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Thanks to the early leadership of Gov. Terry Branstad, the state of Iowa has been committed to developing its wind energy resources for several decades. Why? It is simply good business.

Some may view that as an audacious statement, but Iowa’s commitment to wind energy has helped keep our state’s electricity rates the seventh lowest in the country, and 22 percent below the national average. Energy costs are often a major factor in economic development decisions because they are such a major line item for businesses. And access to renewable energy is increasingly cited as a contributing factor for where growing businesses like Google and Facebook choose to develop their data centers. That’s why our state’s wind energy resources are one of the first topics we discuss on economic development trips and our installed wind capacity has become an important recruitment tool for Iowa.

Iowa consumers, both corporate and residential, can expect to benefit from further savings in the coming years with additional investment in wind energy, according to a recent report from the Wind Energy Foundation and the American Wind Energy Association. Their report found that residential electric customers will save approximately $121 annually with an expected total savings from 2016-2040 of $3,200. Industrial customers, of course using more electricity, will see an expected savings of $31,200 in 2020 with a total savings from today until 2040 of $825,000. These cost savings are based on projections from the U.S. Department of Energy that expect wind power pricing to stay low, while the costs of traditional fuels are expected to rise.

The benefits of wind power development aren’t just limited to consumer savings. More than 6,000 Iowans are now employed within the wind industry. This includes jobs in manufacturing, operations and maintenance, and for design and engineering professionals. These Iowans have found employment in nearly a dozen manufacturing plants such as Sabre Industries in Sioux City that produces tower structures, or in one of the 75 additional companies that supply supportive products and services.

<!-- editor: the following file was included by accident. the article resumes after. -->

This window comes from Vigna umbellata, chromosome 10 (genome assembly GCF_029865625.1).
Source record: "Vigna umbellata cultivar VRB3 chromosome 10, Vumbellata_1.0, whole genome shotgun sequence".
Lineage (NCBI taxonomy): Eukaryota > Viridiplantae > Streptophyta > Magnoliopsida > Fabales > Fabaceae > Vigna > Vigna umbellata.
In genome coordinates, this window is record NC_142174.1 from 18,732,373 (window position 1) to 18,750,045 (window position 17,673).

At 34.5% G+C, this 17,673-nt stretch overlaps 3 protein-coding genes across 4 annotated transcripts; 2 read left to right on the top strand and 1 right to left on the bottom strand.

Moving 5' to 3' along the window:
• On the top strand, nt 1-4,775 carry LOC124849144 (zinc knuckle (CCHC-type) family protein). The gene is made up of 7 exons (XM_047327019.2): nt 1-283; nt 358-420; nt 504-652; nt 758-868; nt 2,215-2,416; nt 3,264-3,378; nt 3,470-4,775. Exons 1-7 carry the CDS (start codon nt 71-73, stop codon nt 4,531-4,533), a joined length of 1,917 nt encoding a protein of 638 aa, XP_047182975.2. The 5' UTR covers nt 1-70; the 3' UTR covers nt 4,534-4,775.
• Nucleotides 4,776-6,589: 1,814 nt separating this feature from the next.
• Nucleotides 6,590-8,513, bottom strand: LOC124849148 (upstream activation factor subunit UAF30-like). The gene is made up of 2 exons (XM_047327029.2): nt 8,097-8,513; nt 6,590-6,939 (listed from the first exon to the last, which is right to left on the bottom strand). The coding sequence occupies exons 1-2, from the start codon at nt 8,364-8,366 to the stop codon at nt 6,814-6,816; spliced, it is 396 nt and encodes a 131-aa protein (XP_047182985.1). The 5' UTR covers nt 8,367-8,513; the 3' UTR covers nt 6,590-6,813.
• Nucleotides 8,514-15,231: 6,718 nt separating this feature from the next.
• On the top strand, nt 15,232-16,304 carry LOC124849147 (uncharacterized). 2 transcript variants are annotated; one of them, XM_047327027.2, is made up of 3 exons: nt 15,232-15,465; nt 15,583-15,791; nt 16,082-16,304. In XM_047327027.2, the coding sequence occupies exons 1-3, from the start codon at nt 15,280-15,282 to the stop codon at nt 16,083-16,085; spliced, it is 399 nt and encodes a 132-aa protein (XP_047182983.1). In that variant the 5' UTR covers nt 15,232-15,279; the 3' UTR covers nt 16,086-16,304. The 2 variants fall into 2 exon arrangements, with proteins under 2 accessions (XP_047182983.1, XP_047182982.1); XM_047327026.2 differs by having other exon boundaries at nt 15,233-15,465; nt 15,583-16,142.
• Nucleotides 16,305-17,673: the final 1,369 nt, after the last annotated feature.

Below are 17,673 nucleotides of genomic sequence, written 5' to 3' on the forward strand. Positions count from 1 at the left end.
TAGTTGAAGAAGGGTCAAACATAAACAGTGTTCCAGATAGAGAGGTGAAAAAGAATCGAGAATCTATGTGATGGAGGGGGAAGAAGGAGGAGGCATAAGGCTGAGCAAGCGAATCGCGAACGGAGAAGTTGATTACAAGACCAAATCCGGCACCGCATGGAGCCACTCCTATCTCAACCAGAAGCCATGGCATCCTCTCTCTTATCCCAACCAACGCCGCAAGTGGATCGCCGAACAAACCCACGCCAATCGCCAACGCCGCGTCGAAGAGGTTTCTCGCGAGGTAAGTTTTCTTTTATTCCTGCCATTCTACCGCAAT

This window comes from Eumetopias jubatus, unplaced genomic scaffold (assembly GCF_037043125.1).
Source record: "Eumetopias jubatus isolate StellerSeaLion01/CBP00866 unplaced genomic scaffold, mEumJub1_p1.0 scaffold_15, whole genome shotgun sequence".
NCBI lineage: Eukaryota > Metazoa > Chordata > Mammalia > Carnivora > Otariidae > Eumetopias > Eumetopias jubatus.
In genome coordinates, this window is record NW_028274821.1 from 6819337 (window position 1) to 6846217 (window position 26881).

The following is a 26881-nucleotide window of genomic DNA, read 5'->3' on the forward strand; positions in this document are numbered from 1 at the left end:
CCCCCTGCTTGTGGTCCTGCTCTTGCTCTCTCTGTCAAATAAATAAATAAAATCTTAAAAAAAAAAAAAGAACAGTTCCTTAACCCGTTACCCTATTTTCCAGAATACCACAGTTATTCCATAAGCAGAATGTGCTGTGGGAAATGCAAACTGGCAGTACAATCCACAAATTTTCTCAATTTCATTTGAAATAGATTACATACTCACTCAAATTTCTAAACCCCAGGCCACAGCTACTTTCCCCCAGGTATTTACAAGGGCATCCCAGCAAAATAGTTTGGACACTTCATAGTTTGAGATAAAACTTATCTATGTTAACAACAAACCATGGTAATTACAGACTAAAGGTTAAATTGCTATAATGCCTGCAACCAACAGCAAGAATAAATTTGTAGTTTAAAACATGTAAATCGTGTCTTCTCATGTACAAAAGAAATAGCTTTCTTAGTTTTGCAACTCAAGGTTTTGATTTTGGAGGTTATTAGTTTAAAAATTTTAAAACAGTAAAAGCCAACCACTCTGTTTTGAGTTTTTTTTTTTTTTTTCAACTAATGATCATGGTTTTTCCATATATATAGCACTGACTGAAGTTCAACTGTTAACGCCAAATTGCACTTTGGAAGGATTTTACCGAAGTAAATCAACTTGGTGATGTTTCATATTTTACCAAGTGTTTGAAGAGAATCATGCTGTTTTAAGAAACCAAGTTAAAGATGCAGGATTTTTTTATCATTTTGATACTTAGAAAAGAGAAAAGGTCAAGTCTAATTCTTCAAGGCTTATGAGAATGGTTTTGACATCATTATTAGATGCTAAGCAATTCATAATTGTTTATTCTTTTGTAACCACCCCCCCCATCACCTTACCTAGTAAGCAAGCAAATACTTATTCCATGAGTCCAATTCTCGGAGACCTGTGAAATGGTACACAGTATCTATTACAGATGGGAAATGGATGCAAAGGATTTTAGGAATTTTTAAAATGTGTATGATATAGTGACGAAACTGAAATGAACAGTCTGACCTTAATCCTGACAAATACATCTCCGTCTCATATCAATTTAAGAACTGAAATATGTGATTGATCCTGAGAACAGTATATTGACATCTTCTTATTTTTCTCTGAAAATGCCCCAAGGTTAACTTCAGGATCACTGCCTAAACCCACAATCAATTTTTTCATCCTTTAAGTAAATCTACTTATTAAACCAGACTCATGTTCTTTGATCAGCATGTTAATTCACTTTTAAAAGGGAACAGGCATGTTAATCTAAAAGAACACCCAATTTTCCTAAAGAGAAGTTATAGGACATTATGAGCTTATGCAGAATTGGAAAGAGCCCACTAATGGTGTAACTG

In addition, the local economic growth resulting from wind energy development is substantial. Iowa landowners receive approximately $17 million in annual lease payments, while the surrounding communities typically receive property taxes and other payments that help support infrastructure projects. Wind energy has accounted for at least $11.8 billion in capital investment throughout the state.

All of these numbers add up to positioning Iowa as a global leader in wind energy. We generated 31.3 percent of our electricity from wind energy last year, becoming the first state to surpass the 30 percent mark over an entire year.

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But we aren’t done yet. In addition to wind project announcements by MidAmerican Energy and Alliant Energy, we are currently working on the Iowa Energy Plan, led by Lt. Gov. Kim Reynolds and in partnership with the Iowa Department of Transportation, which will be unveiled before the end of the year. The planning process has allowed us to reflect what has worked well for the state and gather stakeholder input about how the state can continue its renewable energy leadership.

Wind energy will be a vital part of the plan, as well as an important focus for Iowa. That’s why it is essential to continue building our state’s capacity to deliver renewable energy to companies and consumers, setting Iowa apart from the competition well into the future.

It just makes good business sense.

Debi Durham, former president of the Siouxland Chamber of Commerce, is currently director of the Iowa Economic Development Authority.

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